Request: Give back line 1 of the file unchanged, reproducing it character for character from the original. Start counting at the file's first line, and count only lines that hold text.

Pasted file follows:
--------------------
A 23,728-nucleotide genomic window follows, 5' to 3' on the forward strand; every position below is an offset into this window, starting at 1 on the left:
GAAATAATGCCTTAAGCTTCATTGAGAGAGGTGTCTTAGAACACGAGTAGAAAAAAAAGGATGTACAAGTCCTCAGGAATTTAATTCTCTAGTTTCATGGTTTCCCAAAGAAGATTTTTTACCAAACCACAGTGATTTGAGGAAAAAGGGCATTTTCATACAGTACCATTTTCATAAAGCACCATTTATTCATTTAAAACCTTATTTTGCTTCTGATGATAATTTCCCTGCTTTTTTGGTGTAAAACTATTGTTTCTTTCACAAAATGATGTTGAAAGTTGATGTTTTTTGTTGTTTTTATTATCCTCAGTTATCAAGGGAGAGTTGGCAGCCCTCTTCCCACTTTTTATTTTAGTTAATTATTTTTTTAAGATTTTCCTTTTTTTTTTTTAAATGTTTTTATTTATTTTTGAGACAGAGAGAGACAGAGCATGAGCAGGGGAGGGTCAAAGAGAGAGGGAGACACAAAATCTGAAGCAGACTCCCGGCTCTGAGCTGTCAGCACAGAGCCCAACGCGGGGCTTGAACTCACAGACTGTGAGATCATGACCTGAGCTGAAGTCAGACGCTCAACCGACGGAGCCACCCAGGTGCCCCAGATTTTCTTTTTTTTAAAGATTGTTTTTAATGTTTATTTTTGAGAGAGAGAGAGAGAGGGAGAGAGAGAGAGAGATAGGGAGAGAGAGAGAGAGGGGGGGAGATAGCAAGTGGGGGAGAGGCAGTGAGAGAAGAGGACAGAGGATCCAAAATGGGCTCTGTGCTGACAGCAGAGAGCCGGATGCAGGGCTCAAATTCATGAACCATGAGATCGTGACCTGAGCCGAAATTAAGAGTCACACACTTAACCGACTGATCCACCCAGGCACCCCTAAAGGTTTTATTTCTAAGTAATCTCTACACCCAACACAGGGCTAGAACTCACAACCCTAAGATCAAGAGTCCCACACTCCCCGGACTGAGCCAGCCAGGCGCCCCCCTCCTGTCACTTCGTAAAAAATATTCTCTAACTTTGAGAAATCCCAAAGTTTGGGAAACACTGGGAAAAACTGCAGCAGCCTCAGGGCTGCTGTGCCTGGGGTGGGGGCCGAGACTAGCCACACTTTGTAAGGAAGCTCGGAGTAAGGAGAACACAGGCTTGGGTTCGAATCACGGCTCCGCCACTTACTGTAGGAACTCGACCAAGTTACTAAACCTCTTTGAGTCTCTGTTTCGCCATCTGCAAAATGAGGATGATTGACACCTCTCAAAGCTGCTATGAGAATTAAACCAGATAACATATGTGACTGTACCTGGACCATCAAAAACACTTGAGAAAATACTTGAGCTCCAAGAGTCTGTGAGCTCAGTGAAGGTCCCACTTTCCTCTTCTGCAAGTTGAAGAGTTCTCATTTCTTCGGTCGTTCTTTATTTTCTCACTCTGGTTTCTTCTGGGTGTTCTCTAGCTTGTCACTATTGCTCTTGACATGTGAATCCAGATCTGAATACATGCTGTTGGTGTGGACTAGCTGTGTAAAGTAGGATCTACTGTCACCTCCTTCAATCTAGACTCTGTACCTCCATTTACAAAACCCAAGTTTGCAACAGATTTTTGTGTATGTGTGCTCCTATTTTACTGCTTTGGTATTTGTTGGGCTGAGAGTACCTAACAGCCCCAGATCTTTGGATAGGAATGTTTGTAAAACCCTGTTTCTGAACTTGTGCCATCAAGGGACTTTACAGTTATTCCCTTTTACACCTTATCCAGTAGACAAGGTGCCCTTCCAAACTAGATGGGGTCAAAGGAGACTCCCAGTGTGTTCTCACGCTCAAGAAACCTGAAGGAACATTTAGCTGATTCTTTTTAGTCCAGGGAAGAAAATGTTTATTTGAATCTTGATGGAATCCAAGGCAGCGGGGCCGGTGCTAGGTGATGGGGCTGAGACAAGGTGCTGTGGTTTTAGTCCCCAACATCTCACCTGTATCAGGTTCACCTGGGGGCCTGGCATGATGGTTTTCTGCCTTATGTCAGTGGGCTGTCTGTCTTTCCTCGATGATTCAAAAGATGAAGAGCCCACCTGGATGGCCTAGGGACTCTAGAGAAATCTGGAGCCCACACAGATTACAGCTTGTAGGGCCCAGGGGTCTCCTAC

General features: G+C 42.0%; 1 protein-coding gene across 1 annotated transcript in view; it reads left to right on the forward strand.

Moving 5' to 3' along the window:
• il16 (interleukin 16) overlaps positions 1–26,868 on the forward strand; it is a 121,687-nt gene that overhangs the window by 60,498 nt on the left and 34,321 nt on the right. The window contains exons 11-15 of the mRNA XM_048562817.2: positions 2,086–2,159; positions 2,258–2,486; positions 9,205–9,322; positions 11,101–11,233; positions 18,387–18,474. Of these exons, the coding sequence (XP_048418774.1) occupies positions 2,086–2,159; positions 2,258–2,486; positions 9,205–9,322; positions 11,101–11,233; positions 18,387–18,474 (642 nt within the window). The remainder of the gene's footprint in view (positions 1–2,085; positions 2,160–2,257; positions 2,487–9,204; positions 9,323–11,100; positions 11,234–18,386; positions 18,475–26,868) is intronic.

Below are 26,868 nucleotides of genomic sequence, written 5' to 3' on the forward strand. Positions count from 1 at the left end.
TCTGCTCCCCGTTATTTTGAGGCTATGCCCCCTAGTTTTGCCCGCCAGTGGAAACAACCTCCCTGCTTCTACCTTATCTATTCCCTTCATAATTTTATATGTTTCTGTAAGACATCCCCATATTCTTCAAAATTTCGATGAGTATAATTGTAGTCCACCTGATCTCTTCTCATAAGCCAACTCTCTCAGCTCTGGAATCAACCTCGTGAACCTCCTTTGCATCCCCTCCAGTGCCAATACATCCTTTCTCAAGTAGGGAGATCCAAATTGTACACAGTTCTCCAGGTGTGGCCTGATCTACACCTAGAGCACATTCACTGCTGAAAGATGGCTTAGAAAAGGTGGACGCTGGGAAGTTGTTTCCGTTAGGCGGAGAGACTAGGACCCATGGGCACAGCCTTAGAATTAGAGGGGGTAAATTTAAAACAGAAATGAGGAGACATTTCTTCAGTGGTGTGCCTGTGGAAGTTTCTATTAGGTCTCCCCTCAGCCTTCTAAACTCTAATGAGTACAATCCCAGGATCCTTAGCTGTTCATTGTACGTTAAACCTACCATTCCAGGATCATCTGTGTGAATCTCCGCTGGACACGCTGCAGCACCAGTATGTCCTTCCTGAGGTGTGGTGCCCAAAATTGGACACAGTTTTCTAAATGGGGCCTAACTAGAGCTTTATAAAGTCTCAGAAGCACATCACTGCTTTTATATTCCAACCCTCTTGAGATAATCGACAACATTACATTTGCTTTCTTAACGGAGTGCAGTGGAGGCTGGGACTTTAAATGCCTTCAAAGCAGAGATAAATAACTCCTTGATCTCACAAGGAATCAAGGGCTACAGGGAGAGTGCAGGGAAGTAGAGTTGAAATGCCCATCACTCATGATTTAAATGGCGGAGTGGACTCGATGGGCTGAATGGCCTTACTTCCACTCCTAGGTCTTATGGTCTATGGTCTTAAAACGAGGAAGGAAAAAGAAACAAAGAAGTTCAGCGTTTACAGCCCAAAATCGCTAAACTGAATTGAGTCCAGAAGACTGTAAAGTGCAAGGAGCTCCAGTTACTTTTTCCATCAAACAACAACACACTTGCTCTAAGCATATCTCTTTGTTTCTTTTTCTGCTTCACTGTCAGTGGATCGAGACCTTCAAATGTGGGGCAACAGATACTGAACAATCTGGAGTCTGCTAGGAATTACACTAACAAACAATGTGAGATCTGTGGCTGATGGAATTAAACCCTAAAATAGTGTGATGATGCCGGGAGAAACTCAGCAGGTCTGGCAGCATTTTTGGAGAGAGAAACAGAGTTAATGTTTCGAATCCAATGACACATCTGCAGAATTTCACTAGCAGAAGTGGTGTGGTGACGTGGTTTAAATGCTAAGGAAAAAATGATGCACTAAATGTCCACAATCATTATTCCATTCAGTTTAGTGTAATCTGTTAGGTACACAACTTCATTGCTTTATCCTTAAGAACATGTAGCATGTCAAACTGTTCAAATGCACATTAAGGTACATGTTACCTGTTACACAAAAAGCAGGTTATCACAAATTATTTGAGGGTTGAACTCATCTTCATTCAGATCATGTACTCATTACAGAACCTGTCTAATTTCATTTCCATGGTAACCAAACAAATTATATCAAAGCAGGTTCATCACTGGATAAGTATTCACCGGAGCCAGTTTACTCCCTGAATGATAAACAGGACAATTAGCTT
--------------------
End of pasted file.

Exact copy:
A 23,728-nucleotide genomic window follows, 5' to 3' on the forward strand; every position below is an offset into this window, starting at 1 on the left: